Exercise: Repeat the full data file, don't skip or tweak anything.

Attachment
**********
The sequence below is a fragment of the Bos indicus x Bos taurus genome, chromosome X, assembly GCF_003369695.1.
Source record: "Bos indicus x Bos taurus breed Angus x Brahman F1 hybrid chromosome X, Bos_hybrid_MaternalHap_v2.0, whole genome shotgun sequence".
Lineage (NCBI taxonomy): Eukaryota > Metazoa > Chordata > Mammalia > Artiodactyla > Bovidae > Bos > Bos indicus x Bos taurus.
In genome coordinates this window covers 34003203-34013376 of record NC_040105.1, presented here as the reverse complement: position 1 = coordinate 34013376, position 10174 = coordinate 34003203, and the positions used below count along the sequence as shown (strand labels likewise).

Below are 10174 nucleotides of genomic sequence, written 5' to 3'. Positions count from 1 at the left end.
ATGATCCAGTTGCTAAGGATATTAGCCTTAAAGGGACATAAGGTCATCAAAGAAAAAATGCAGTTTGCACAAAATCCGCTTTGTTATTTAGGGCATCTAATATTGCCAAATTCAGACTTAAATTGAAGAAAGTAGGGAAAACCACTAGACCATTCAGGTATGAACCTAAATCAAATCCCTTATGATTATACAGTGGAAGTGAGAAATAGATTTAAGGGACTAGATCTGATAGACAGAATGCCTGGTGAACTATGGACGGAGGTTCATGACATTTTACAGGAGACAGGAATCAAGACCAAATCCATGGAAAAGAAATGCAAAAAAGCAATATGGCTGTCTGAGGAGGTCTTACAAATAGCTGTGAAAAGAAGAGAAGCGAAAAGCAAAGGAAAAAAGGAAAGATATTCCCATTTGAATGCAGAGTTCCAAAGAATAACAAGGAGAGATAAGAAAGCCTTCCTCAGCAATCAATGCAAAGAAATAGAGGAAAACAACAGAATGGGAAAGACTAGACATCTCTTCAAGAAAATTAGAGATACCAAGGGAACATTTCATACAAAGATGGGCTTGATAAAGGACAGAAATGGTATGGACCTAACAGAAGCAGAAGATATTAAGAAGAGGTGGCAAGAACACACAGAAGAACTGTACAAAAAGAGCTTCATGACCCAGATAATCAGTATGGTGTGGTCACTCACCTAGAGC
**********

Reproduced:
The sequence below is a fragment of the Bos indicus x Bos taurus genome, chromosome X, assembly GCF_003369695.1.
Source record: "Bos indicus x Bos taurus breed Angus x Brahman F1 hybrid chromosome X, Bos_hybrid_MaternalHap_v2.0, whole genome shotgun sequence".
Lineage (NCBI taxonomy): Eukaryota > Metazoa > Chordata > Mammalia > Artiodactyla > Bovidae > Bos > Bos indicus x Bos taurus.
In genome coordinates this window covers 34003203-34013376 of record NC_040105.1, presented here as the reverse complement: position 1 = coordinate 34013376, position 10174 = coordinate 34003203, and the positions used below count along the sequence as shown (strand labels likewise).

Below are 10174 nucleotides of genomic sequence, written 5' to 3'. Positions count from 1 at the left end.
ATGATCCAGTTGCTAAGGATATTAGCCTTAAAGGGACATAAGGTCATCAAAGAAAAAATGCAGTTTGCACAAAATCCGCTTTGTTATTTAGGGCATCTAATATTGCCAAATTCAGACTTAAATTGAAGAAAGTAGGGAAAACCACTAGACCATTCAGGTATGAACCTAAATCAAATCCCTTATGATTATACAGTGGAAGTGAGAAATAGATTTAAGGGACTAGATCTGATAGACAGAATGCCTGGTGAACTATGGACGGAGGTTCATGACATTTTACAGGAGACAGGAATCAAGACCAAATCCATGGAAAAGAAATGCAAAAAAGCAATATGGCTGTCTGAGGAGGTCTTACAAATAGCTGTGAAAAGAAGAGAAGCGAAAAGCAAAGGAAAAAAGGAAAGATATTCCCATTTGAATGCAGAGTTCCAAAGAATAACAAGGAGAGATAAGAAAGCCTTCCTCAGCAATCAATGCAAAGAAATAGAGGAAAACAACAGAATGGGAAAGACTAGACATCTCTTCAAGAAAATTAGAGATACCAAGGGAACATTTCATACAAAGATGGGCTTGATAAAGGACAGAAATGGTATGGACCTAACAGAAGCAGAAGATATTAAGAAGAGGTGGCAAGAACACACAGAAGAACTGTACAAAAAGAGCTTCATGACCCAGATAATCAGTATGGTGTGGTCACTCACCTAGAGC